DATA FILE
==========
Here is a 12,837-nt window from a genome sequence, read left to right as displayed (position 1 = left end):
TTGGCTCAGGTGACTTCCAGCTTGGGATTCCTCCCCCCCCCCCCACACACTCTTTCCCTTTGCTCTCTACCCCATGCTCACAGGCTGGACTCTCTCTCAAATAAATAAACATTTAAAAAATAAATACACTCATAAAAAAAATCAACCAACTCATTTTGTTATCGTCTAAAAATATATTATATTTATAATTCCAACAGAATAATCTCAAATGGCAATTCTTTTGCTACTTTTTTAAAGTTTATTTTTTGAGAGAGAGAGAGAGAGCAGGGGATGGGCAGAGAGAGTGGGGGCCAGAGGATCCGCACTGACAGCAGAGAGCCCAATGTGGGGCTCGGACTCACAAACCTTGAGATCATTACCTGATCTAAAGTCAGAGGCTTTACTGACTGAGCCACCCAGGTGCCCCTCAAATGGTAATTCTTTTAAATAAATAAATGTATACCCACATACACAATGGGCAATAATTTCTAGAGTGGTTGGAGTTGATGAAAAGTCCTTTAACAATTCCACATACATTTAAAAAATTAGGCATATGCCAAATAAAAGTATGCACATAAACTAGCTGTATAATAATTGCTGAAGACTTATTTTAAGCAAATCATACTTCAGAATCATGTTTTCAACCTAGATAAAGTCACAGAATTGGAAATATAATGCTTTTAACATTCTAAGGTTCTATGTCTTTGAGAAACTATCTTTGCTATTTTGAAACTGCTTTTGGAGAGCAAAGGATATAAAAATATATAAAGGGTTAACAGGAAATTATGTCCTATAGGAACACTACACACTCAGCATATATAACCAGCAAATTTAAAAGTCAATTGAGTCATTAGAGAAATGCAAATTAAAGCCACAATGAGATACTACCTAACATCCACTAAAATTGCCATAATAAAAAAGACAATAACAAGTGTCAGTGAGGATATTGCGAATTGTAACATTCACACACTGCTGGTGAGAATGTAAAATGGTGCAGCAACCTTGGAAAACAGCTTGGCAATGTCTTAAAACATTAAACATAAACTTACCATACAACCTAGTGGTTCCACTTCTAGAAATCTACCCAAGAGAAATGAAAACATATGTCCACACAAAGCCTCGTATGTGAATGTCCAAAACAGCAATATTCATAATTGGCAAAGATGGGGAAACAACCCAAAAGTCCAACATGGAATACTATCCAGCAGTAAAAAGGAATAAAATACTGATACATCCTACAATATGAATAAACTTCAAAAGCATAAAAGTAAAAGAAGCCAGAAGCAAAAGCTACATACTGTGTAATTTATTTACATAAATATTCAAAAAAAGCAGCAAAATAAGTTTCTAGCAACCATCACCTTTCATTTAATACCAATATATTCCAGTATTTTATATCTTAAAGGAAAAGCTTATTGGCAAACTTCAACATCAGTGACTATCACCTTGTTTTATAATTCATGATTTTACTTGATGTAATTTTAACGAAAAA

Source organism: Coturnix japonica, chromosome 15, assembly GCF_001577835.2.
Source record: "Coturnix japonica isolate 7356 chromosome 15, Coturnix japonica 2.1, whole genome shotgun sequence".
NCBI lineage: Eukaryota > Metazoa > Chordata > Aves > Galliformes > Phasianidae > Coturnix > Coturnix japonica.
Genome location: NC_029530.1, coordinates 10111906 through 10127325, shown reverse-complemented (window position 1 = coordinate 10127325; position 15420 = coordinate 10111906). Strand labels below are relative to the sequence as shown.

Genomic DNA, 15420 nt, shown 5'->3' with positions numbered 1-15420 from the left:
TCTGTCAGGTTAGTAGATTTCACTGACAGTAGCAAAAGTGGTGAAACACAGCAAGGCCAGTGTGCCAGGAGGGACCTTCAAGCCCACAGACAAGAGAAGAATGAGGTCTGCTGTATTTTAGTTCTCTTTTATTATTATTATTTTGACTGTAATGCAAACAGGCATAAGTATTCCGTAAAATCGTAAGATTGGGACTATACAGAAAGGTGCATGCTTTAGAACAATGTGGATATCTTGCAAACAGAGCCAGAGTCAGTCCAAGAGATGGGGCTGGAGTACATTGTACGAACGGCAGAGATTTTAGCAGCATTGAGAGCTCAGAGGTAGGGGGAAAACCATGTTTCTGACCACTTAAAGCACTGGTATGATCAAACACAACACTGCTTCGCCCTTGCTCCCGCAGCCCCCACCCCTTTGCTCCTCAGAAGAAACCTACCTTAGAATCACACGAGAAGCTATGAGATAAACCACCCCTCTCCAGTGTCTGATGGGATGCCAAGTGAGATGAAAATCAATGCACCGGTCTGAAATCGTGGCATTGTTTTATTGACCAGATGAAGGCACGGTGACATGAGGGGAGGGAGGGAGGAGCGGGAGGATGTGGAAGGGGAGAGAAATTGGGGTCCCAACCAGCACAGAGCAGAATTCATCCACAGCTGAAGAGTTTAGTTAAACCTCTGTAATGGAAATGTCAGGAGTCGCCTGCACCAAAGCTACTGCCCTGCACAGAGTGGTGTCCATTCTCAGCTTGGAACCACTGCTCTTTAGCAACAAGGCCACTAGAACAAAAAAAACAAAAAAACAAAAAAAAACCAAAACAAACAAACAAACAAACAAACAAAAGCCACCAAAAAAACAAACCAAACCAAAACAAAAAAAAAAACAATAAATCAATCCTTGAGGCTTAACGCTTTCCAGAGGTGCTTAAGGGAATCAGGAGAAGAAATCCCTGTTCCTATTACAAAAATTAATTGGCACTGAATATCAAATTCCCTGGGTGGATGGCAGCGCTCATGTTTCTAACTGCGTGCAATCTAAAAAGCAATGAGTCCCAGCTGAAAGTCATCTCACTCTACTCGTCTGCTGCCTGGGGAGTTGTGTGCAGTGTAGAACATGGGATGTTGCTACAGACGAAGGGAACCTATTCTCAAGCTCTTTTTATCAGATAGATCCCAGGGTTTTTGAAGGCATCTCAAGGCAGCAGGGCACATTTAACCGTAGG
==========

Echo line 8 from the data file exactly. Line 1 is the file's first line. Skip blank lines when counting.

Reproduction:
TCTGTCAGGTTAGTAGATTTCACTGACAGTAGCAAAAGTGGTGAAACACAGCAAGGCCAGTGTGCCAGGAGGGACCTTCAAGCCCACAGACAAGAGAAGAATGAGGTCTGCTGTATTTTAGTTCTCTTTTATTATTATTATTTTGACTGTAATGCAAACAGGCATAAGTATTCCGTAAAATCGTAAGATTGGGACTATACAGAAAGGTGCATGCTTTAGAACAATGTGGATATCTTGCAAACAGAGCCAGAGTCAGTCCAAGAGATGGGGCTGGAGTACATTGTACGAACGGCAGAGATTTTAGCAGCATTGAGAGCTCAGAGGTAGGGGGAAAACCATGTTTCTGACCACTTAAAGCACTGGTATGATCAAACACAACACTGCTTCGCCCTTGCTCCCGCAGCCCCCACCCCTTTGCTCCTCAGAAGAAACCTACCTTAGAATCACACGAGAAGCTATGAGATAAACCACCCCTCTCCAGTGTCTGATGGGATGCCAAGTGAGATGAAAATCAATGCACCGGTCTGAAATCGTGGCATTGTTTTATTGACCAGATGAAGGCACGGTGACATGAGGGGAGGGAGGGAGGAGCGGGAGGATGTGGAAGGGGAGAGAAATTGGGGTCCCAACCAGCACAGAGCAGAATTCATCCACAGCTGAAGAGTTTAGTTAAACCTCTGTAATGGAAATGTCAGGAGTCGCCTGCACCAAAGCTACTGCCCTGCACAGAGTGGTGTCCATTCTCAGCTTGGAACCACTGCTCTTTAGCAACAAGGCCACTAGAACAAAAAAAACAAAAAAACAAAAAAAAACCAAAACAAACAAACAAACAAACAAACAAAAGCCACCAAAAAAACAAACCAAACCAAAACAAAAAAAAAAACAATAAATCAATCCTTGAGGCTTAACGCTTTCCAGAGGTGCTTAAGGGAATCAGGAGAAGAAATCCCTGTTCCTATTACAAAAATTAATTGGCACTGAATATCAAATTCCCTGGGTGGATGGCAGCGCTCATGTTTCTAACTGCGTGCAATCTAAAAAGCAATGAGTCCCAGCTGAAAGTCATCTCACTCTACTCGTCTGCTGCCTGGGGAGTTGTGTGCAGTGTAGAACATGGGATGTTGCTACAGACGAAGGGAACCTATTCTCAAGCTCTTTTTATCAGATAGATCCCAGGGTTTTTGAAGGCATCTCAAGGCAGCAGGGCACATTTAACCGTAGG